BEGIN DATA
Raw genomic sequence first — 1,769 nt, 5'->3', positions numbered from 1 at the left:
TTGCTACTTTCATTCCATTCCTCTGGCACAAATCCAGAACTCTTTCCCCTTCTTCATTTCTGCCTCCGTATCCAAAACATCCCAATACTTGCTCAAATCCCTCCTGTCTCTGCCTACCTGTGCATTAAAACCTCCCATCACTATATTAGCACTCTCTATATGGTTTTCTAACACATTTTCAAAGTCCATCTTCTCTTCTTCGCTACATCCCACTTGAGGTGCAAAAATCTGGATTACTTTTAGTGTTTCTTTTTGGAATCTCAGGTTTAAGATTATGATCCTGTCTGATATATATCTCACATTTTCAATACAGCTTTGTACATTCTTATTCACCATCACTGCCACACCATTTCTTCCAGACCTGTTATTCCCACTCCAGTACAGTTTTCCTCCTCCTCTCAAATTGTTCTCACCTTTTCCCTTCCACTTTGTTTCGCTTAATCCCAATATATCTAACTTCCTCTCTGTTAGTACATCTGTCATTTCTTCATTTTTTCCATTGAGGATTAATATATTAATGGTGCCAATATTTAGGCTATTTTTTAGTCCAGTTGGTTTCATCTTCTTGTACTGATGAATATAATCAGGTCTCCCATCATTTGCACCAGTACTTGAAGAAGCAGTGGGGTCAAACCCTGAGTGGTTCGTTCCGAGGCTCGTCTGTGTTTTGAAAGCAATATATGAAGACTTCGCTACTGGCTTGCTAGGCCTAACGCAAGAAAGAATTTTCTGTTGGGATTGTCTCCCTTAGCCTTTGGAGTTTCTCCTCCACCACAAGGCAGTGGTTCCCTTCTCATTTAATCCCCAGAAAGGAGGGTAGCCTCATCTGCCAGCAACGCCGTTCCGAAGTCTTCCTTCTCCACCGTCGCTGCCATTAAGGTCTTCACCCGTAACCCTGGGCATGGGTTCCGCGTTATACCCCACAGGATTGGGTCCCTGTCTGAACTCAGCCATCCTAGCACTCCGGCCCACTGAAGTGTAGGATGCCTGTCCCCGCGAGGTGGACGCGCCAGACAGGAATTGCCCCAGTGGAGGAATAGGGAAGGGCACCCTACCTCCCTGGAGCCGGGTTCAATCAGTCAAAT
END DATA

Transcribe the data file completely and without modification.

Raw genomic sequence first — 1,769 nt, 5'->3', positions numbered from 1 at the left:
TTGCTACTTTCATTCCATTCCTCTGGCACAAATCCAGAACTCTTTCCCCTTCTTCATTTCTGCCTCCGTATCCAAAACATCCCAATACTTGCTCAAATCCCTCCTGTCTCTGCCTACCTGTGCATTAAAACCTCCCATCACTATATTAGCACTCTCTATATGGTTTTCTAACACATTTTCAAAGTCCATCTTCTCTTCTTCGCTACATCCCACTTGAGGTGCAAAAATCTGGATTACTTTTAGTGTTTCTTTTTGGAATCTCAGGTTTAAGATTATGATCCTGTCTGATATATATCTCACATTTTCAATACAGCTTTGTACATTCTTATTCACCATCACTGCCACACCATTTCTTCCAGACCTGTTATTCCCACTCCAGTACAGTTTTCCTCCTCCTCTCAAATTGTTCTCACCTTTTCCCTTCCACTTTGTTTCGCTTAATCCCAATATATCTAACTTCCTCTCTGTTAGTACATCTGTCATTTCTTCATTTTTTCCATTGAGGATTAATATATTAATGGTGCCAATATTTAGGCTATTTTTTAGTCCAGTTGGTTTCATCTTCTTGTACTGATGAATATAATCAGGTCTCCCATCATTTGCACCAGTACTTGAAGAAGCAGTGGGGTCAAACCCTGAGTGGTTCGTTCCGAGGCTCGTCTGTGTTTTGAAAGCAATATATGAAGACTTCGCTACTGGCTTGCTAGGCCTAACGCAAGAAAGAATTTTCTGTTGGGATTGTCTCCCTTAGCCTTTGGAGTTTCTCCTCCACCACAAGGCAGTGGTTCCCTTCTCATTTAATCCCCAGAAAGGAGGGTAGCCTCATCTGCCAGCAACGCCGTTCCGAAGTCTTCCTTCTCCACCGTCGCTGCCATTAAGGTCTTCACCCGTAACCCTGGGCATGGGTTCCGCGTTATACCCCACAGGATTGGGTCCCTGTCTGAACTCAGCCATCCTAGCACTCCGGCCCACTGAAGTGTAGGATGCCTGTCCCCGCGAGGTGGACGCGCCAGACAGGAATTGCCCCAGTGGAGGAATAGGGAAGGGCACCCTACCTCCCTGGAGCCGGGTTCAATCAGTCAAAT